- Christopher Robin -
photography zine . riso print . 28 x 20 cm . 44 pages . 2023
One evening at a single location in Sweden, eighty-five indoor climbing enthusiasts could be found clinging to walls, working out problems. Once they completed their routes and had their feet back on the ground, Christopher Robin invited the men and women who were competing that night to have their hands photographed. Left and right. Front and back.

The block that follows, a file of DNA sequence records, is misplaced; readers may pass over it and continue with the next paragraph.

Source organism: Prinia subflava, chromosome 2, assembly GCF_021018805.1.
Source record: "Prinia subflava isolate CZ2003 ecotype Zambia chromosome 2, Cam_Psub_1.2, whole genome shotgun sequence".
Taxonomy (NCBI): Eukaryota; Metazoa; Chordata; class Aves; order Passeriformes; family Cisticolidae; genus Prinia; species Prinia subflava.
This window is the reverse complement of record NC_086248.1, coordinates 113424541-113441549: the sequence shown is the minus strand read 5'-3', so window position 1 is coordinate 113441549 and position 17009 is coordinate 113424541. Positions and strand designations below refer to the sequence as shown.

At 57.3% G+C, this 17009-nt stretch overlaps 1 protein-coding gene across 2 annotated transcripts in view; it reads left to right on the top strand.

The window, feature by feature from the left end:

Gecko toe-pads have microscopic hairs that use molecular attractions to help them stick to surfaces—incredible specialized adaptations that allow them to climb sheer faces. Perhaps there’s something special about these human hands that make them ideal for climbing. It’s possible to see visible variations in this sample population, but does that mean peculiar and advantageous hand morphology led the climber to excel at the sport? Or that the repeated use and training noticeably changed the shape of hand muscles? Maybe the environment formed the features of their hands—like time molds a boulder, creating the perfect contours for fingers to hold.